The alternative some companies have chosen to re-pricing options is even less palatable to shareholders: They simply issue a new set of options with more realistic exercise prices, to supplement the existing underwater options. Not only does this still send a signal to managers of lowered expectations, it also creates a dangerous double-dilution effect. That is, with two sets of options now floating around, there is the potential for them to eventually both be exercised. While it currently seems impossible that tech stocks will recover to their old highs, many of these options have lives of 10 years. For a volatile tech stock down only 50 percent from its peak, it is quite conceivable that the existing underwater options will see dry land before they expire. If and when this occurs, companies will be forced to spend huge amounts of cash to buy back shares from the open market, or else allow for a massive dilution in shareholder equity.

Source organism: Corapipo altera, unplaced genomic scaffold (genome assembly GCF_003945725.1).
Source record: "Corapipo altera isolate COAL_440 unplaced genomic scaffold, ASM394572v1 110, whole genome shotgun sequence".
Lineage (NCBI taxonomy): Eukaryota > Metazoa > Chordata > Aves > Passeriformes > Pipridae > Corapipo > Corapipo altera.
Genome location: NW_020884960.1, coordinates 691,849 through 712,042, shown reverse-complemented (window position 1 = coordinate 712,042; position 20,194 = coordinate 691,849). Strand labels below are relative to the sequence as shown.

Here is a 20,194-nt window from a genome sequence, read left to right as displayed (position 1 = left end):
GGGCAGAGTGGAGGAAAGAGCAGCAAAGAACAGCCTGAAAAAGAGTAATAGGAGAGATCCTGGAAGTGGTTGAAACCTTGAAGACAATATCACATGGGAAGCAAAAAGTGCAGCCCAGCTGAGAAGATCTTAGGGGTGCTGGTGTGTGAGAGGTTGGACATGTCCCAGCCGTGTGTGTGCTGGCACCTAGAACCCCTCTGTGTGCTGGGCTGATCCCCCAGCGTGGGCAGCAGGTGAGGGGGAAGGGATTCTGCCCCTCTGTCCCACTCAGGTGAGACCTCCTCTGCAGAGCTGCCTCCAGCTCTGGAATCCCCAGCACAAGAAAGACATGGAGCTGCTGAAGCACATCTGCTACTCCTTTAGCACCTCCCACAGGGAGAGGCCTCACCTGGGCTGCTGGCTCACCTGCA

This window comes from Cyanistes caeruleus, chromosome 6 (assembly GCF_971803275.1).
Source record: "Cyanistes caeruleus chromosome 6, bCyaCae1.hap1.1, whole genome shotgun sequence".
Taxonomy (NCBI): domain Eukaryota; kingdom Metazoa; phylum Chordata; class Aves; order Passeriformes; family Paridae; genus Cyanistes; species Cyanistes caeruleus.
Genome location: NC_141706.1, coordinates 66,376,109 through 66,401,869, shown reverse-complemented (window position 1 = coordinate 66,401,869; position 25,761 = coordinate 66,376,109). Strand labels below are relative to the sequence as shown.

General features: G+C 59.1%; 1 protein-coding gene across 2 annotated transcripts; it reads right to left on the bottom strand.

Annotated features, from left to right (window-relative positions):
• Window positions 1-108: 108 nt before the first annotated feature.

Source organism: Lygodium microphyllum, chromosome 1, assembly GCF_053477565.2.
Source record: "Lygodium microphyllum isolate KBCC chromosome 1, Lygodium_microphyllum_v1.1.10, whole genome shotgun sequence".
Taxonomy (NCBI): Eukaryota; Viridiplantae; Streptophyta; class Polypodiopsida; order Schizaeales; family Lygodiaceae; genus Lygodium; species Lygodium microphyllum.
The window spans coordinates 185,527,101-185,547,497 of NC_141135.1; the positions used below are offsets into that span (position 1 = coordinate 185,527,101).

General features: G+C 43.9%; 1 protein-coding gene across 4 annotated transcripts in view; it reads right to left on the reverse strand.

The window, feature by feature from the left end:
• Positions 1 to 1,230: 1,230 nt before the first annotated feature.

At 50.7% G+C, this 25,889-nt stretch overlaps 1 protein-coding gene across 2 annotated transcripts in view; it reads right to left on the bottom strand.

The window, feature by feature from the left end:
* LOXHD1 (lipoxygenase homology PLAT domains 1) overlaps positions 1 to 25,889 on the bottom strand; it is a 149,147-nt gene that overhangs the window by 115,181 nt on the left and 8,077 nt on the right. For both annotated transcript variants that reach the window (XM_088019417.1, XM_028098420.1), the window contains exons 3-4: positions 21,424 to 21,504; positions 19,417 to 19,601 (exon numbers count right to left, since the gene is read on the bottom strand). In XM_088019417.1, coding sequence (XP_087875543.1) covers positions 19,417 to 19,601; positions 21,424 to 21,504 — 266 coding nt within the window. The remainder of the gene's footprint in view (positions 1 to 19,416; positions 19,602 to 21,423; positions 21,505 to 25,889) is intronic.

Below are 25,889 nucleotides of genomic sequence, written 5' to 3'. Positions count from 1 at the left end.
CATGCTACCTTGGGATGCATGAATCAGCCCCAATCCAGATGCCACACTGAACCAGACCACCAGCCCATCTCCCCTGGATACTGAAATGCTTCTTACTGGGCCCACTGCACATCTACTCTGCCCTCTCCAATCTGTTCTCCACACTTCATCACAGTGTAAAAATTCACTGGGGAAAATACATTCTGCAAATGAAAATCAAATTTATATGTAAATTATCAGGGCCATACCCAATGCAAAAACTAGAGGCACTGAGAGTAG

To avoid this possible double dilution, companies would much prefer to cancel the existing options before replacing them with a new set of options. However, the new accounting rules view such action as tantamount to a re-pricing, and thus the new options would be subject to variable plan accounting. Thus, to retain top talent in this tight labour market, companies are forced to choose whether they want to suffer the expensing implications of re-pricing, or the risk of double dilution from issuing a supplementary set of options.